A study of Kenyan print media coverage of conflict between the months of December 2007 to February 2008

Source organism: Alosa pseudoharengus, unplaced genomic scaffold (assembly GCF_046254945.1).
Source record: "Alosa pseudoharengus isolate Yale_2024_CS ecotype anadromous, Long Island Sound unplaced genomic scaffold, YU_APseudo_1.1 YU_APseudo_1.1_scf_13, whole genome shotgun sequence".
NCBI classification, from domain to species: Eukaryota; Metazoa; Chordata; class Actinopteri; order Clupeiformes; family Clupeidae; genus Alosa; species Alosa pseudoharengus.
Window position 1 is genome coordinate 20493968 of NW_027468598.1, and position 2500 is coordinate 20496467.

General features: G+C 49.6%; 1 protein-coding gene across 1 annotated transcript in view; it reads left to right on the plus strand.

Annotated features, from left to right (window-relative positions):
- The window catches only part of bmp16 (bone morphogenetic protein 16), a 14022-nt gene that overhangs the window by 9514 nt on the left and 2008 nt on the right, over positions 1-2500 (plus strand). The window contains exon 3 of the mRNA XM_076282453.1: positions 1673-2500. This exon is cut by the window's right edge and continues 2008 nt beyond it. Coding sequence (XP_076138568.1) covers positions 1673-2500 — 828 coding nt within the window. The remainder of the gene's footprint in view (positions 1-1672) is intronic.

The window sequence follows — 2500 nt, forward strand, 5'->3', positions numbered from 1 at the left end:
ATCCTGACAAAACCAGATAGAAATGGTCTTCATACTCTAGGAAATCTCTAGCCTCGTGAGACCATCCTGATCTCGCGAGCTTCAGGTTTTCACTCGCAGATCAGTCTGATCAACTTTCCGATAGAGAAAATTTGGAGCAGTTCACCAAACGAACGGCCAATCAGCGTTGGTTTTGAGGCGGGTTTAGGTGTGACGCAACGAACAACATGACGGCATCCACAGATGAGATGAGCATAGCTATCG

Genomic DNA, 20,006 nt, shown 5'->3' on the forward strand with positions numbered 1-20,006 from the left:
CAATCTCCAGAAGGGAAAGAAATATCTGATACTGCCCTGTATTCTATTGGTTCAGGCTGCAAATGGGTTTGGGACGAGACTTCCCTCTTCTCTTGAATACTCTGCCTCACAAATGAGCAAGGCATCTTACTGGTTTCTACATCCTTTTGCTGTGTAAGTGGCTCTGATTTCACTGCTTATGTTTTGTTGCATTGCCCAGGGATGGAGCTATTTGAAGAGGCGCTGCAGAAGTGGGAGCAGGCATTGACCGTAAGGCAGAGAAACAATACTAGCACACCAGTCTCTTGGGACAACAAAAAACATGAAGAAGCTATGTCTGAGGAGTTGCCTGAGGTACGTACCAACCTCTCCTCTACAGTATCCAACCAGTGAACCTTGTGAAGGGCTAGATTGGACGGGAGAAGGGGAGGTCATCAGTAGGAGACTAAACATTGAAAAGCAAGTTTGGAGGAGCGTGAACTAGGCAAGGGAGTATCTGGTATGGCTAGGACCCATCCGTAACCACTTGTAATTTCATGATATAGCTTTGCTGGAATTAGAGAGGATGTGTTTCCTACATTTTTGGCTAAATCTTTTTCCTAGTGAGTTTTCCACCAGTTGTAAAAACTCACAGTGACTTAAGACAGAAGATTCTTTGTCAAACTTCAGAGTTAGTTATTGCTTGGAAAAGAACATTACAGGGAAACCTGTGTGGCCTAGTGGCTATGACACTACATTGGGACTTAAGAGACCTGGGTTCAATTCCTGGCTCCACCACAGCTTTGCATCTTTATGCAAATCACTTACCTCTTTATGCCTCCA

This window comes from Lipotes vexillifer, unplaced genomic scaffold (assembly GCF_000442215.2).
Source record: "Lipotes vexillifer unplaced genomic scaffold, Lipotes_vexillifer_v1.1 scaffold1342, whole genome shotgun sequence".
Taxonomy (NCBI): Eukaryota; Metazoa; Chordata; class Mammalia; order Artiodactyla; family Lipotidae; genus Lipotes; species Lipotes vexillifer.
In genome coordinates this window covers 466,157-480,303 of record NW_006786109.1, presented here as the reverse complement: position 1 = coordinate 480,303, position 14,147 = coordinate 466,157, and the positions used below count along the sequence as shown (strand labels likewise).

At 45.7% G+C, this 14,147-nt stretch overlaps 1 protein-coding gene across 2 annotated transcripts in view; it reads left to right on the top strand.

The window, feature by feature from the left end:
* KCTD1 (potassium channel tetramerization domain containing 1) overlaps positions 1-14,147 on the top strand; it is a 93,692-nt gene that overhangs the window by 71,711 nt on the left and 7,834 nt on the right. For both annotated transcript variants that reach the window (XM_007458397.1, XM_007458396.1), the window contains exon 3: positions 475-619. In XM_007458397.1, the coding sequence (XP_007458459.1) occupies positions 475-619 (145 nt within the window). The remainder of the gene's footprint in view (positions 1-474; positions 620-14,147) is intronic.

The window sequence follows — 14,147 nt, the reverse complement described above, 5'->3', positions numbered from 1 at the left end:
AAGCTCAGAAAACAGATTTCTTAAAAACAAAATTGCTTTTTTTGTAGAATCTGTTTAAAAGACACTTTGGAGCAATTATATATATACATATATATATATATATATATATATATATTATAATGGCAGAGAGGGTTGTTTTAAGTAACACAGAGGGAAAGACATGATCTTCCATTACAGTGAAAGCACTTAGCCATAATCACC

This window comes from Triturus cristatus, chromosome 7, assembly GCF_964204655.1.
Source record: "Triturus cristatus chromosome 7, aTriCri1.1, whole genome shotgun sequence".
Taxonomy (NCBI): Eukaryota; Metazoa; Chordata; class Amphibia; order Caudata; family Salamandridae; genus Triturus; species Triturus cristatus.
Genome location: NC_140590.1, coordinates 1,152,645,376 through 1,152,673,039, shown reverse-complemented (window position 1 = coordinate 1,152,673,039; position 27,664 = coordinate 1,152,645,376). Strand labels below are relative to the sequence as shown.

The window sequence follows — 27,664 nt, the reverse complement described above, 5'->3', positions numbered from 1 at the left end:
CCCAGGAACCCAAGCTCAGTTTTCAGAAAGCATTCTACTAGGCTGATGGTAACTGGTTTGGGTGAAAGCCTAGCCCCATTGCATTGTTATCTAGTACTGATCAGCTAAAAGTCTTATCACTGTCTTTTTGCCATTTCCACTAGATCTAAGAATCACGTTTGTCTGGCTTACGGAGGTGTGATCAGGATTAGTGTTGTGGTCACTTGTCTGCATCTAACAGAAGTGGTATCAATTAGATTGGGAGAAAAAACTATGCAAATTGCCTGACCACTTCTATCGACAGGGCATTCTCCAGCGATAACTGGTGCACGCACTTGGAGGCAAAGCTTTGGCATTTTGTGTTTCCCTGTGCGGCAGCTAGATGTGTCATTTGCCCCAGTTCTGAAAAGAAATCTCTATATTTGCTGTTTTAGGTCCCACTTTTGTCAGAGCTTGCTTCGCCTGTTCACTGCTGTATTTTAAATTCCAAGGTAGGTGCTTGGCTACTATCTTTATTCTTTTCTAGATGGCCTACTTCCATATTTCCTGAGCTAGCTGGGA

Conflict reporting has becomes a part of the media context in Kenya in recent years. This prompts the question of what constitutes conflict sensitive reporting in the Kenyan context. The media has the potential to incite conflict and enhance peace. The Kenyan media context is unique owing to historical, political and cultural elements of societal existence. The power inherent in the media points towards its capability to influence individuals to act negatively and positively within conflict contexts. Consequently, it is essential to learn about reporting practices in Kenya that are helpful and harmful in conflict scenarios. This study aims to analyze how Kenyan newspapers covered the 2007-2008 post election conflict and highlight the trends of conflict reporting during this period by presenting the themes and effects of Kenyan media reporting. The media can only influence the public if there is a coordinated management of meaning within the society resulting in the construction of social realities. Using content analysis, this study found that the conflict theme did indeed dominate newspaper coverage between the months of December 2007 to February 2008. The introduction of peace themes in February corresponded with reduced conflict and eventually an end to the post election violence of 2007-2008. Achieving a peaceful balance when reporting in a conflict situation is a great challenge that can only be conquered if journalists are skilled enough to consider facts and contextual issues as they report.